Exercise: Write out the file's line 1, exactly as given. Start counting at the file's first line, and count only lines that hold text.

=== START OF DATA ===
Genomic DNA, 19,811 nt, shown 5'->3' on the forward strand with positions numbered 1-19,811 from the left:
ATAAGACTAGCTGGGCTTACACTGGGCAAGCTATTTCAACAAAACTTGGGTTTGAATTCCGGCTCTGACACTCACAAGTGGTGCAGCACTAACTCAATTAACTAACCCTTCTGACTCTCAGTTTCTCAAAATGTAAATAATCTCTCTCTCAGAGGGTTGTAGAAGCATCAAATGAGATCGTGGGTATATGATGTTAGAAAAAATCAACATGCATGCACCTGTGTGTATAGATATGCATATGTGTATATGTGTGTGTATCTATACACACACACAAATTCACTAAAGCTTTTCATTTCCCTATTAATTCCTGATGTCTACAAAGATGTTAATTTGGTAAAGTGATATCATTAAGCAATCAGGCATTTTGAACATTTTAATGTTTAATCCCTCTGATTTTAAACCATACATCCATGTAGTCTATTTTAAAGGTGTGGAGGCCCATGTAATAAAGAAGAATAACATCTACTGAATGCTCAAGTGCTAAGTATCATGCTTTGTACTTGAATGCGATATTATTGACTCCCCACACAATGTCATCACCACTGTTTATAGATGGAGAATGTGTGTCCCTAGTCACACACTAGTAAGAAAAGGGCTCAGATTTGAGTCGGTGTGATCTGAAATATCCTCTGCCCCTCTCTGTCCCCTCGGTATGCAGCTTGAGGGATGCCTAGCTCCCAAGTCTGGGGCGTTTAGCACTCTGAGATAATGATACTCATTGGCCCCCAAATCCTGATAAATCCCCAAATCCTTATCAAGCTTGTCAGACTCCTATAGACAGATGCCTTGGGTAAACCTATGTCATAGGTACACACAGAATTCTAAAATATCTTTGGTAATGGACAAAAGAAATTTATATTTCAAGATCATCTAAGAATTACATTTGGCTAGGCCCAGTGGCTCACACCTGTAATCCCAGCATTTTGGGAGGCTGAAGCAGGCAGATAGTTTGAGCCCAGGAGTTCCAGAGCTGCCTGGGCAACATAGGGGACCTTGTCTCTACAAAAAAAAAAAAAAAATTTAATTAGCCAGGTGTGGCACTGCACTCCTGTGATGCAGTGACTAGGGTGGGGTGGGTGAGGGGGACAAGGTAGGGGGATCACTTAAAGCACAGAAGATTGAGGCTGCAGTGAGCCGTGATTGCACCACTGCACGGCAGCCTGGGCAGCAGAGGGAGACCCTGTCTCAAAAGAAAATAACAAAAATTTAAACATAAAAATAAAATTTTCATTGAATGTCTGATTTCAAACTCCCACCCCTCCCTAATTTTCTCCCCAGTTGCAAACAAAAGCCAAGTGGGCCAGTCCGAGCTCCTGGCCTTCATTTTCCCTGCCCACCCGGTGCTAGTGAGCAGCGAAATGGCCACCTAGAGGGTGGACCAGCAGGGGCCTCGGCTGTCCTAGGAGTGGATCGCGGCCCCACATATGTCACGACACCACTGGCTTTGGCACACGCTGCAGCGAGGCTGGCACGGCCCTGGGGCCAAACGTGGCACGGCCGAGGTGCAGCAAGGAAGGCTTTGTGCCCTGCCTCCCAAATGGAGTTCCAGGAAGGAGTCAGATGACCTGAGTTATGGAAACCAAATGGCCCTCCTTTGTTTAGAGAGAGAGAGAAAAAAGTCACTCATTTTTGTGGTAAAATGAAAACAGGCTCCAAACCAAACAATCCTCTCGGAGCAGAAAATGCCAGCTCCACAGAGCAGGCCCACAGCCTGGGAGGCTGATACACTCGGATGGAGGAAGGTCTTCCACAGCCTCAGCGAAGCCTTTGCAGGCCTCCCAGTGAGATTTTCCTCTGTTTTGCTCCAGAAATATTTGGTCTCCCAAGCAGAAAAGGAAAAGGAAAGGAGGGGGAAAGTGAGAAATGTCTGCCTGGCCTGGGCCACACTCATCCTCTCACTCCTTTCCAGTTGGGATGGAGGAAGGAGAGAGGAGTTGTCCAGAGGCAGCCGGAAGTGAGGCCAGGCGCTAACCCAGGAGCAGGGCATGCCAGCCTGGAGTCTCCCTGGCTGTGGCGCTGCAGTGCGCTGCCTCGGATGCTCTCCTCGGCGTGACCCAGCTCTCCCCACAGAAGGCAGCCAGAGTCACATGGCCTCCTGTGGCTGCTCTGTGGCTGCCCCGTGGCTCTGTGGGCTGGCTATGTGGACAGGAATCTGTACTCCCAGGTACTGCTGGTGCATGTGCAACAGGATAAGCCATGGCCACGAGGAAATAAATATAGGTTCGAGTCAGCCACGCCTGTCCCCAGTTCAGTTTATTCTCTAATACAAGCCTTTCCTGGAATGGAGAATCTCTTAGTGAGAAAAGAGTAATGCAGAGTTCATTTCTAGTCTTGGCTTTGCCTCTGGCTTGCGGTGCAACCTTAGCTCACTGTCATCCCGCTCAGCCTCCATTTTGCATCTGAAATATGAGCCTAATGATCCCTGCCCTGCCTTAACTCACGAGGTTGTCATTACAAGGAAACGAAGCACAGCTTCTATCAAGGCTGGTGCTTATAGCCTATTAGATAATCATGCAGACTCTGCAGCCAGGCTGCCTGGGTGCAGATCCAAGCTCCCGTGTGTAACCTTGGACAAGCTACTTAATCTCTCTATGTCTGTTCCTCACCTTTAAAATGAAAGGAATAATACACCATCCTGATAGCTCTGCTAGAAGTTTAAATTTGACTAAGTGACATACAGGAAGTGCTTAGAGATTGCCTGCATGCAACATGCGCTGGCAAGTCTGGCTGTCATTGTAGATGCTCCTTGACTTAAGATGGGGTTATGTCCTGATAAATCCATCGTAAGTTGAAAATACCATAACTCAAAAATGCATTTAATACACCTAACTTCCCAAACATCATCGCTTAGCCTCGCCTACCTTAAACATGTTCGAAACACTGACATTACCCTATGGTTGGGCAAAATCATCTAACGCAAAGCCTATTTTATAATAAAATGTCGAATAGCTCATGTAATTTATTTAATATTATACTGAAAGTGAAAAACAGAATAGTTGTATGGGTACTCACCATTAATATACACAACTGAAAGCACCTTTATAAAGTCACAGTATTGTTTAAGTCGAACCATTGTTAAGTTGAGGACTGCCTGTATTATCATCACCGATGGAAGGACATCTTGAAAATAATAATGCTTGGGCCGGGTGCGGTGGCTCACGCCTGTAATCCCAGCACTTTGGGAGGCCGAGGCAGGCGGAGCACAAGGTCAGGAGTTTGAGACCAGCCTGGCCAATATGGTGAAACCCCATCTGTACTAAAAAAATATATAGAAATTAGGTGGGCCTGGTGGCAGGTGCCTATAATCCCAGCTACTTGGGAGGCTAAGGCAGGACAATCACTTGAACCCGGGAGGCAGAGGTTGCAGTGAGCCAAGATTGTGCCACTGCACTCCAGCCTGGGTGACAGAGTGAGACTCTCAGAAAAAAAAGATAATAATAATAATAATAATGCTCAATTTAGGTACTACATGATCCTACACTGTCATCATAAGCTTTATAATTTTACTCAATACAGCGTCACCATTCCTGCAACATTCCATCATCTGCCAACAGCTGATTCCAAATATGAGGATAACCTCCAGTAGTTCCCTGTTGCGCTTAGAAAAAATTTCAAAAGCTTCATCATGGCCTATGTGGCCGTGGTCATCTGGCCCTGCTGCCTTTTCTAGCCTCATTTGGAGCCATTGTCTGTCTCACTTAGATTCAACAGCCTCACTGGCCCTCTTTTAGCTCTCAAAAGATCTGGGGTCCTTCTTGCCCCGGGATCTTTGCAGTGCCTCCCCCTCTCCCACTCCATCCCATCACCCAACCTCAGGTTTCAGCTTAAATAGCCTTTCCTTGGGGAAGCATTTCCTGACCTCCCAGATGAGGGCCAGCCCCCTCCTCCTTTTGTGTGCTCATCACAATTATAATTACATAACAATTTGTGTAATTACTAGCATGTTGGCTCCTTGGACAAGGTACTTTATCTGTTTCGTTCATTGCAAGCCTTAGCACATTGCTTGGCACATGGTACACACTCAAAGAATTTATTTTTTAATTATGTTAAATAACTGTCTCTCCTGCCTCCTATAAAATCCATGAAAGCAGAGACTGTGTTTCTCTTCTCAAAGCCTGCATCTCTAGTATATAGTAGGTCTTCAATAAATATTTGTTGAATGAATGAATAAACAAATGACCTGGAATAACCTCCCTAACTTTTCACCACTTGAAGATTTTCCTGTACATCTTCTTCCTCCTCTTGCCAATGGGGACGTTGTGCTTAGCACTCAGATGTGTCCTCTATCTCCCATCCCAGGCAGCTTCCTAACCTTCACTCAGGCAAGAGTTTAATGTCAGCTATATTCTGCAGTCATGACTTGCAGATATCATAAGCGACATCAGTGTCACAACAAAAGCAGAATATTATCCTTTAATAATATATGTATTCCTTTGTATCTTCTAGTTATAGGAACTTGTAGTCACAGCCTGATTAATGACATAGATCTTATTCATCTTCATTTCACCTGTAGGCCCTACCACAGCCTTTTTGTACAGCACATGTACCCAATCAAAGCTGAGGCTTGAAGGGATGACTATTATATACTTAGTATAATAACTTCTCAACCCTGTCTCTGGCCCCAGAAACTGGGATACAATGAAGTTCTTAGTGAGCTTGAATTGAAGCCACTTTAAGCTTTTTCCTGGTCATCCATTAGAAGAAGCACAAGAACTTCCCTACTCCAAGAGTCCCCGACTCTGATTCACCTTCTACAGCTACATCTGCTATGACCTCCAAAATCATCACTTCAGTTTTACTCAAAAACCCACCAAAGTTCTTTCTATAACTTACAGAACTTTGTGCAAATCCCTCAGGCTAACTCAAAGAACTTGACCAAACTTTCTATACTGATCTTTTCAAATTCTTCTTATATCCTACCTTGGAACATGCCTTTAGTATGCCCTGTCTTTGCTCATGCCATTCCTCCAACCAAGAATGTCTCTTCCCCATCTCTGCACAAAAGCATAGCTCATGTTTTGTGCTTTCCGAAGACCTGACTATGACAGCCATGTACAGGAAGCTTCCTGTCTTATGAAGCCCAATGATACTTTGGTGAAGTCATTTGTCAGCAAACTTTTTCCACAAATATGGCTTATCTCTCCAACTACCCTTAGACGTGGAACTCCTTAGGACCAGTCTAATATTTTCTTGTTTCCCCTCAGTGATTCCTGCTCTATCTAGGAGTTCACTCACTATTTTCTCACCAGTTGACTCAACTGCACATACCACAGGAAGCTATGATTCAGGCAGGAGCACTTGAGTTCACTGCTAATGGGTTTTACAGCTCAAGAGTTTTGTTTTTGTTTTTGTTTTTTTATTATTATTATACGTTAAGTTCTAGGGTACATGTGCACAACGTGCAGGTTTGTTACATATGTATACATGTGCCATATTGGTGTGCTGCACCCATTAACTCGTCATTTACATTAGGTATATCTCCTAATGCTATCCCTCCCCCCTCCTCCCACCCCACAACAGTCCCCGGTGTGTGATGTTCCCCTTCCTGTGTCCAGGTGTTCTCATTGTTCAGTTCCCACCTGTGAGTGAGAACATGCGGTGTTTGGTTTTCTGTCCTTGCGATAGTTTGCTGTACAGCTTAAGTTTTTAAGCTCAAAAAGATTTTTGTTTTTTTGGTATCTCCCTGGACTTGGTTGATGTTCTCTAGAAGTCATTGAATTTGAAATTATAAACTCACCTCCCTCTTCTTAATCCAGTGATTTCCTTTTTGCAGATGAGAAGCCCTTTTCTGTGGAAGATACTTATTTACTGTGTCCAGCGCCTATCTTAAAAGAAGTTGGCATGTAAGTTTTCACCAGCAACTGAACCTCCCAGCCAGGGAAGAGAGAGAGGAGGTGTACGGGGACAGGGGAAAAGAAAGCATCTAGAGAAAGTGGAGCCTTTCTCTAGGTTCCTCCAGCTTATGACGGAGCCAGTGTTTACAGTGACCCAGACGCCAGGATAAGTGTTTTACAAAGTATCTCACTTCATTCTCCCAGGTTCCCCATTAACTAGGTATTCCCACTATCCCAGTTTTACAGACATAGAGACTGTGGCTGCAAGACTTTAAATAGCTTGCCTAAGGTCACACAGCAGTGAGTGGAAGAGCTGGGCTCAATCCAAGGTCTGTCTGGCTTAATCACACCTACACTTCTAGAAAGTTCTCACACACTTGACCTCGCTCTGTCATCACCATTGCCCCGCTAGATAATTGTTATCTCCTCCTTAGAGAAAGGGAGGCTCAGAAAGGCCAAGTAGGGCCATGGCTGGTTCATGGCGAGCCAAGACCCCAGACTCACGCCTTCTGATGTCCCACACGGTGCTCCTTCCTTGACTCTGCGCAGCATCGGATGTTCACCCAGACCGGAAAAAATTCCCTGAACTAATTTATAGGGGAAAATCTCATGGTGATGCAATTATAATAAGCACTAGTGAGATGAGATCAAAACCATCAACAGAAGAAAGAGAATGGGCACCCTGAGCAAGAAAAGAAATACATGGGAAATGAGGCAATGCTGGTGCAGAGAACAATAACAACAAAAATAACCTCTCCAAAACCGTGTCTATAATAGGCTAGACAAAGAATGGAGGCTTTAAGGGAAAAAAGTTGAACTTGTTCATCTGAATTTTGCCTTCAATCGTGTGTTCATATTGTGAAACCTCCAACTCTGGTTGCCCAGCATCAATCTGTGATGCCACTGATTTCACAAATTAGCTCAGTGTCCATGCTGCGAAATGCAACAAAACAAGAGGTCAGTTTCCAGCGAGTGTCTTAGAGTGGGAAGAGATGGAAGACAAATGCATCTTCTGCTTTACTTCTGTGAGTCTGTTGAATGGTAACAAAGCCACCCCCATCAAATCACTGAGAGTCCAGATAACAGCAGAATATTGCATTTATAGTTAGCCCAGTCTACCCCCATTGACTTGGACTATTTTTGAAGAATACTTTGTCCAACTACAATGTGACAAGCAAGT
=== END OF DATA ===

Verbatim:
Genomic DNA, 19,811 nt, shown 5'->3' on the forward strand with positions numbered 1-19,811 from the left: